Under a law signed off by Putin in 2014, international organisations, foreigners and Russians with dual citizenship will be banned from owning mass media outlets by the end of 2016. Its main target is Vedomosti, jointly published by the Financial Times and the Wall Street Journal. The internet in Russia is controlled by the government agency Roskomnadzor, created in 2012. Russian bloggers with 3,000 or more visitors a day have to register with Roskomnadzor, reveal their identities, and verify the accuracy of their blogs. Roskomnadzor can also block websites which “refuse to follow Russian laws”, which carry “extremist” political content, or which “encourage illegal activities and participation in public events held in violation of the established order.” Foreign-funded non-governmental organisations (NGOs), described by Putin as “jackals” and “Judases”, have been singled out for repressive legislation. They are required to register as “foreign agents”, submit quarterly reports on their funds and resources, and submit six-monthly reports on their personnel and activities. They are also subject to mandatory audits and can be fined for publishing anything not described as having been published by “a foreign agent”.

In the spring of 2013 alone, 2,000 NGOs, including Amnesty International and Human Rights Watch, were raided by government authorities. After a wave of protests at Putin’s decision to seek re-election as President in 2012, he increased fines for taking part in unauthorised protests to 300,000 rubles, and fines for organising such protests to a million rubles. In 2014 Putin ramped up the penalties yet again. Repeated participation in unauthorised protests now attracts a penalty of up to a million rubles and up to five years of forced labour or prison. A law passed in 2013 banned the “propaganda of non-traditional sexual relationships to minors”. Breaches of the law could result in fines or imprisonment. The following year another law banned all swearwords in films, on television and in theatre performances. And last year new rules for licencing the showing of films were introduced, banning films which “defile the national culture, pose a threat to national unity, and undermine the foundations of the constitutional order.”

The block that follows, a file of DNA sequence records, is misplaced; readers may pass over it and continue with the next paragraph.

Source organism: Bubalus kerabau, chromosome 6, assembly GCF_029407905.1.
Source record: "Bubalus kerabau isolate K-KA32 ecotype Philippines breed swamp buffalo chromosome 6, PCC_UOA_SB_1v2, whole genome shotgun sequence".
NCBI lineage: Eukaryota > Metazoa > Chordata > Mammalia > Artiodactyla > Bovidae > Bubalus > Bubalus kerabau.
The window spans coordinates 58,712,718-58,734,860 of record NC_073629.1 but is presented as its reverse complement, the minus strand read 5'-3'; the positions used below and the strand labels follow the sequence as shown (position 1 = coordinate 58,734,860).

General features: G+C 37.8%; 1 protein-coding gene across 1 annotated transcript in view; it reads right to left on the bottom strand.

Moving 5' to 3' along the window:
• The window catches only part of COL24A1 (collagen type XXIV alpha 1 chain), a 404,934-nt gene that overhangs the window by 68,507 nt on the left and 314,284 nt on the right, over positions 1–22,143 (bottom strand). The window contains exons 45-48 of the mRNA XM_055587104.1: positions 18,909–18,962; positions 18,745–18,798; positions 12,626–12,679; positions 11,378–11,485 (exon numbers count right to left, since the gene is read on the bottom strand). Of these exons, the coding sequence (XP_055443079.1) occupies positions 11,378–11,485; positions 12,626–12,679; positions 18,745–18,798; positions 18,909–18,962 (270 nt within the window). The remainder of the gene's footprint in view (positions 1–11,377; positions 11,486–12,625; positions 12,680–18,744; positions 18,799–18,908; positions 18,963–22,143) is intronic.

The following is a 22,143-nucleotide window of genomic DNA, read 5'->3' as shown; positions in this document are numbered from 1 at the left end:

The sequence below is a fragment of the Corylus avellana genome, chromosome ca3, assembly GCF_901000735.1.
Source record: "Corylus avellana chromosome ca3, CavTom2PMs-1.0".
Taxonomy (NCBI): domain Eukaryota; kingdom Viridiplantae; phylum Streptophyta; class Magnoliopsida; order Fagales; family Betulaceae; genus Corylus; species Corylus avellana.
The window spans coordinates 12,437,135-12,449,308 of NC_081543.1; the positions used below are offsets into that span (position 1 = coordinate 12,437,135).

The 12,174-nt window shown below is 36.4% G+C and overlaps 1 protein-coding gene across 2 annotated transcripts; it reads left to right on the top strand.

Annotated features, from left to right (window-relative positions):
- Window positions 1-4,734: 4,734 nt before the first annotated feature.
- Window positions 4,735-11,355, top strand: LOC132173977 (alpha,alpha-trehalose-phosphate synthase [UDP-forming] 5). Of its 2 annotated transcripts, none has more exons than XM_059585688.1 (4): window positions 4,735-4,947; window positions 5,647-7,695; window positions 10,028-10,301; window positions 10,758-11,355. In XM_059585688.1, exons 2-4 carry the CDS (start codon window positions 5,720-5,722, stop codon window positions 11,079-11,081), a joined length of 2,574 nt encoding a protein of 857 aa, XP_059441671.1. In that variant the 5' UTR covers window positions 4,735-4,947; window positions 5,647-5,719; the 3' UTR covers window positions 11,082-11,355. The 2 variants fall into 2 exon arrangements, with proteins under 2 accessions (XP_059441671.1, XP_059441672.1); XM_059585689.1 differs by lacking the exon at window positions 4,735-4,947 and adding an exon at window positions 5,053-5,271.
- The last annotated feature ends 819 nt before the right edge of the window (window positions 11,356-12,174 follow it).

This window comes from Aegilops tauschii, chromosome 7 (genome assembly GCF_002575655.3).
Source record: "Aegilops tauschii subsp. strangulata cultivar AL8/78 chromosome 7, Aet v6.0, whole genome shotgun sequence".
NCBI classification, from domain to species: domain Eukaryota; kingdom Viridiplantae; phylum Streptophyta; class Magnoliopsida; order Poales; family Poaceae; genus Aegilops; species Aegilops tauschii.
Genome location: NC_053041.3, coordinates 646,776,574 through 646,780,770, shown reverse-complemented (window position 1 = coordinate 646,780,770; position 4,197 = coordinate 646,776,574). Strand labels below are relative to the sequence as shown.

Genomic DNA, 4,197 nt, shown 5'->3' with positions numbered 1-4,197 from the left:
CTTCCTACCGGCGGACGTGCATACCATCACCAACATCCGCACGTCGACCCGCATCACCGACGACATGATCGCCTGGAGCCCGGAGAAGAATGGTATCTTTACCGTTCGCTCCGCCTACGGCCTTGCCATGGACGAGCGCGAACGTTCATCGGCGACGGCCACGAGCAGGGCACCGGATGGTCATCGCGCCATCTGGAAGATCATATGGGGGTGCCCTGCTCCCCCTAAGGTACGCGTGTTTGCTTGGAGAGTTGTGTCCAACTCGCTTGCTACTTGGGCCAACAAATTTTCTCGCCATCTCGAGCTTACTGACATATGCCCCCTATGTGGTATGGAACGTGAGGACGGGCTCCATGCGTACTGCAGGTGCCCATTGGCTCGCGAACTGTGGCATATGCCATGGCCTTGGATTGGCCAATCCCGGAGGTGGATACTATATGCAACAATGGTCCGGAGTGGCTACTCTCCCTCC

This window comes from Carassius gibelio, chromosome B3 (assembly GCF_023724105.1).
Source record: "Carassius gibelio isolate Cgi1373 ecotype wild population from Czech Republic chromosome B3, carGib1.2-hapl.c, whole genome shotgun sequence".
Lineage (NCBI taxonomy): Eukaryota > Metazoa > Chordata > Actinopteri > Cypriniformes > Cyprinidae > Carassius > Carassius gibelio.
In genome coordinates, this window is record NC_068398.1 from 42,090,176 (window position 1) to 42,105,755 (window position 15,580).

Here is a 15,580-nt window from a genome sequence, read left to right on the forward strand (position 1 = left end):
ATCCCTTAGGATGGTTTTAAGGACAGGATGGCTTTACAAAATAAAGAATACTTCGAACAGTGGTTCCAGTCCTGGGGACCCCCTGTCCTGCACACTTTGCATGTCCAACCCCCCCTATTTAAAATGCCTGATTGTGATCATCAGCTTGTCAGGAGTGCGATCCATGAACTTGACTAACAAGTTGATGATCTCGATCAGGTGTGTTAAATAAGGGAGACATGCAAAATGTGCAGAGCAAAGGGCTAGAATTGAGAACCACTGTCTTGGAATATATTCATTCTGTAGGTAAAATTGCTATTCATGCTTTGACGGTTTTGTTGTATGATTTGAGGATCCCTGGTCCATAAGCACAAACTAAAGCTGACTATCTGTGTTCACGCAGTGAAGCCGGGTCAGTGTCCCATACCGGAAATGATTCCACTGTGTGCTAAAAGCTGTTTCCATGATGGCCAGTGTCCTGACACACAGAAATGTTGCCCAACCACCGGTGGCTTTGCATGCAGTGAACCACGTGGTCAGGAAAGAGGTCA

Other laws have obstructed the registration of “non-indigenous religions” and prevented them from acquiring land and building permits. This has benefited the religious monopoly enjoyed by the Russian Orthodox Church, described by Putin as one of the two “pillars” of national and state security. The other “pillar” is nuclear deterrence. Reflecting Putin’s own views on Stalin (“his legacy cannot be judged in black and white”), Russia adopted Stalin’s national anthem (with different lyrics) in 2000, and Russian textbooks now explain that while the Stalinist and post-Stalinist USSR was not a democracy, it was “an example for millions of people around the world of the best and fairest society.” Putin has also regularly contrasted his authoritarian conservatism with western “decadence”, denouncing the west as “genderless and infertile” and guilty of “the destruction of traditional values from the top.”

This has provided a basis for political alliances between Putin and parties of the European far right: the French National Front, the Hungarian Jobbik, the Bulgarian Attack, the Slovak People’s Party, and various far-right parties in Germany. Putin’s endorsement of Donald Trump for US president last month was only a logical development of his support for political reaction at an international level. Putin’s record since 2000 has not been one of a failed attempt to establish a functioning democracy after the chaos and corruption of the 1990s. It is a record of success in establishing an authoritarian regime which has promoted itself as a model for far-right movements and regimes round the world. And it is a record regularly punctuated by the physical elimination of Putin’s critics and opponents: the journalist Anna Politkovskaya, the anti-corruption campaigner Sergei Magnitsky, and the opposition politician Boris Nemtsov, as well as Litvinenko.